Negli anni Venti la popolazione più ricca d’America erano gli indiani Osage dell’Oklahoma: nel momento in cui gli idrocarburi stavano per diventare la risorsa più importante del pianeta, sotto il loro suolo furono trovati enormi giacimenti. Giravano in auto di lusso, vivevano in case faraoniche, mandavano i figli a studiare nelle migliori scuole d’Europa.
Poi, a uno a uno, iniziarono a morire ammazzati. Sparati, avvelenati, vittime di agguati e imboscate, sempre in circostanze misteriose. E in questo strascico di ‘vecchio west’ – tra petrolieri emergenti come J.P. Getty e fuorilegge come Al ‘Terrore fantasma’ Spencer – chiunque osasse investigare finiva anch’egli sottoterra.
Quando le morti superarono le due dozzine il caso fu preso in mano dall’FBI, appena nato, diretto da un giovane e ancora inesperto J. Edgar Hoover. Fu messa insieme una squadra di investigatori di origine indiana: si infiltrarono, alcuni finirono male, comunque adottarono tutti i mezzi più o meno leciti a loro disposizione per portare alla luce una cospirazione agghiacciante.
David Grann, dopo anni di ricerche, ci consegna questa vicenda che è riuscito a trasformare in un libro mozzafiato, da leggere come un thriller, una spy story. Un brillante scorcio di una maledetta storia americana.
- ISBN: 8867002791
- Casa Editrice: Corbaccio
- Pagine: 352
- Data di uscita: 19-10-2017
”Today our hearts are divided between two worlds. We are strong and courageous, learning to walk in these two worlds, hanging on to the threads of our culture and traditions as we live in a predominantly non-Indian society. Our history, our culture, our heart, and our home will always be stretching Leggi tutto
Reading about injustice -historical tragedies--such greed - such ugliness---does something to us. It's hard to explain the depths of what transforms. We feel the anger... the incredible unfairness. We feel different- changed in ways - after reading a book like this. It's the type of book that makes
That we as a nation, less than one hundred years after the Osage Indian killings, have no collective memory of these events seems an intentional erasure. The truth of the killings would traumatize our school children and make every one of us search our souls, of that there is no doubt. David Grann s Leggi tutto
3 to 3.5 stars Interesting and eye opening. A scary true story of greed and racism in the development of the American West. This is one of those hard to read and accept truths of American history. If you enjoy history and/or true crime I think this is worth giving a go. My main criticism is that while Leggi tutto
Killers of the Flower Moon by David Grann is a 2017 Doubleday publication. A Conspiracy is everything that ordinary life is not. It’s the inside game, cold, sure, undistracted, forever closed off to us. We are the flawed ones, the innocents, trying to make some rough sense of the daily jostle. Cons Leggi tutto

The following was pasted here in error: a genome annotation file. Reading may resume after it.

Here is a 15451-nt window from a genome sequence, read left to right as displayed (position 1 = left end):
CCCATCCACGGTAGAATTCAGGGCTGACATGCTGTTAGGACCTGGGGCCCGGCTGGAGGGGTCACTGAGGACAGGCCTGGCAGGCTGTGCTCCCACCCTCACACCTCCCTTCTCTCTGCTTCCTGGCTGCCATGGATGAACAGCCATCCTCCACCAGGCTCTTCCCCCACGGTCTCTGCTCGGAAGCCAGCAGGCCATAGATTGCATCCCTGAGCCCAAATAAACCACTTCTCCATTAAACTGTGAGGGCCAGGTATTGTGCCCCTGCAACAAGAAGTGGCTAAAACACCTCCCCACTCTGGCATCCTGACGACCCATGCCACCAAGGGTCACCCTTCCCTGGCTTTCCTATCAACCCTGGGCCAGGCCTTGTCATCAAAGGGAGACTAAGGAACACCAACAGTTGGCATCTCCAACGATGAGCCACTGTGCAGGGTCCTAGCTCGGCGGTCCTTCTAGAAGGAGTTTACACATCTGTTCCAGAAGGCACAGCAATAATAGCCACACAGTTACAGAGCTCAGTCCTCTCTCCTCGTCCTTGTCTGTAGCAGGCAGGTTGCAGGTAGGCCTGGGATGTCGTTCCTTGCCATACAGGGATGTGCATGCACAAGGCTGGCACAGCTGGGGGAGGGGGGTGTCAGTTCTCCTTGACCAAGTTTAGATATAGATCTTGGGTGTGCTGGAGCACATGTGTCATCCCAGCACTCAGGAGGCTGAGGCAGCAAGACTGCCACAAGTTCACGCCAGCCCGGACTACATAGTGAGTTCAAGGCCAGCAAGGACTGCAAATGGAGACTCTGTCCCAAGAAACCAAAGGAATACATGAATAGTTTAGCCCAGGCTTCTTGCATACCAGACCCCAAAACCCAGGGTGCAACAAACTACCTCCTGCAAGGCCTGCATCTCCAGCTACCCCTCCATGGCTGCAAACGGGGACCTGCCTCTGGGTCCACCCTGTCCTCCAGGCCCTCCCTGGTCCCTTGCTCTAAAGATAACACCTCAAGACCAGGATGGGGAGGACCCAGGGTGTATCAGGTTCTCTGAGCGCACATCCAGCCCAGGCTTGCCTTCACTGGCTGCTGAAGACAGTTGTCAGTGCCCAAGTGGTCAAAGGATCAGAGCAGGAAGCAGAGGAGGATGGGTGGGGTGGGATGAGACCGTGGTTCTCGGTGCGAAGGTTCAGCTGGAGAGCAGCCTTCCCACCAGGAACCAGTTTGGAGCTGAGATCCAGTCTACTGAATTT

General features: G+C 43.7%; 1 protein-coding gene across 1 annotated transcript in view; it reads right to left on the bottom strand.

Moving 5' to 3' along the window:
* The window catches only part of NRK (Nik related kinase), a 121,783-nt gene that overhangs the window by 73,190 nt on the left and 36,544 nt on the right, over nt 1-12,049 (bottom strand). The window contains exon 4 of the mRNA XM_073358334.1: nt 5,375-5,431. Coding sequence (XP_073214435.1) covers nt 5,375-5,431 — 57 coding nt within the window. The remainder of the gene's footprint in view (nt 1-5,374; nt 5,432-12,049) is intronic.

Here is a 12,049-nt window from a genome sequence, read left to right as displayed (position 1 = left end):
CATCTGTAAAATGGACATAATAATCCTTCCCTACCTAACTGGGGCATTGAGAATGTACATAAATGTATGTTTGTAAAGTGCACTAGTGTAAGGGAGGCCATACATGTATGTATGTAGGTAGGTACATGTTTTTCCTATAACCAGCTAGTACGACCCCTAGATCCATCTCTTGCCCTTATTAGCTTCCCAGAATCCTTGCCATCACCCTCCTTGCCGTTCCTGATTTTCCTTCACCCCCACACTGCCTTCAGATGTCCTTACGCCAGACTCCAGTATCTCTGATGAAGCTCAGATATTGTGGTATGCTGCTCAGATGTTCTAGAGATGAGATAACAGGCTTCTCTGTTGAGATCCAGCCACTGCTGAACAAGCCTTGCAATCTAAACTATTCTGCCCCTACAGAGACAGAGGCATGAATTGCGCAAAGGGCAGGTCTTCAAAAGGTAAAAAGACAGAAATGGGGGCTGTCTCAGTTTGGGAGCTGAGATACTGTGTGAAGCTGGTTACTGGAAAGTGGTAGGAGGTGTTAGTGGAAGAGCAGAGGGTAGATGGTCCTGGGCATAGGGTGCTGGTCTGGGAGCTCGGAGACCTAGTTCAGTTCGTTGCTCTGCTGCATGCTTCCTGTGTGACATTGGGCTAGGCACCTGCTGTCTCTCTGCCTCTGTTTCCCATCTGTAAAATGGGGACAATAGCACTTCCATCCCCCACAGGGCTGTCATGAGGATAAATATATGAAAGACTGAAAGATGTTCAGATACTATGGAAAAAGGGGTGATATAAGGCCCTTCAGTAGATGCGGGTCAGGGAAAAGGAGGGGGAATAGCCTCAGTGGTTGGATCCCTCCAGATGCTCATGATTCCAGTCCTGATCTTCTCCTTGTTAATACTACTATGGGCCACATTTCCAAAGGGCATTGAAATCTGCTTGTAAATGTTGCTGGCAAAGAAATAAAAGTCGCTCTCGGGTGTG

I don't know why or even how, after all I have read, I can still be surprised at man's cunning and greed. I knew nothing about the Osage Indians, certainly nothing about headrights that provided them with a great deal of money.It is the money and the way the law was provisioned that made them a targ Leggi tutto
This is a chilling story — hard to believe it's actually true, hard to believe I've never heard of this before. And mostly, hard to believe so many people could be so cruel and callous. David Grann, a journalist, has done an excellent job investigating and chronicling the terrible story of the Osage Leggi tutto
This book is haunting. It covers the deaths of at least 24, but in reality many more, members of the Osage Indian Nation in Oklahoma, the richest people per capita in the world, at that time. In the first part of the book we get to meet some of the people who were murdered. In the second part of the Leggi tutto
A good nonfiction book will read as fast as a good piece of fiction, all the while imparting new knowledge to the reader. Destiny of the Republic, by Candice Millard, is a prime example. Now comes Killers of the Flower Moon. Enthralling, it tells not only of the killing spree against the Osage, but
A fairly horrifying true crime story of the murder of multiple Osage Indians in the 1920s. Basically an extra-long New Yorker magazine piece - well-written, interesting history, a quick read; the last section drops the voice of god narration and provides some perspective on the practice of investiga Leggi tutto
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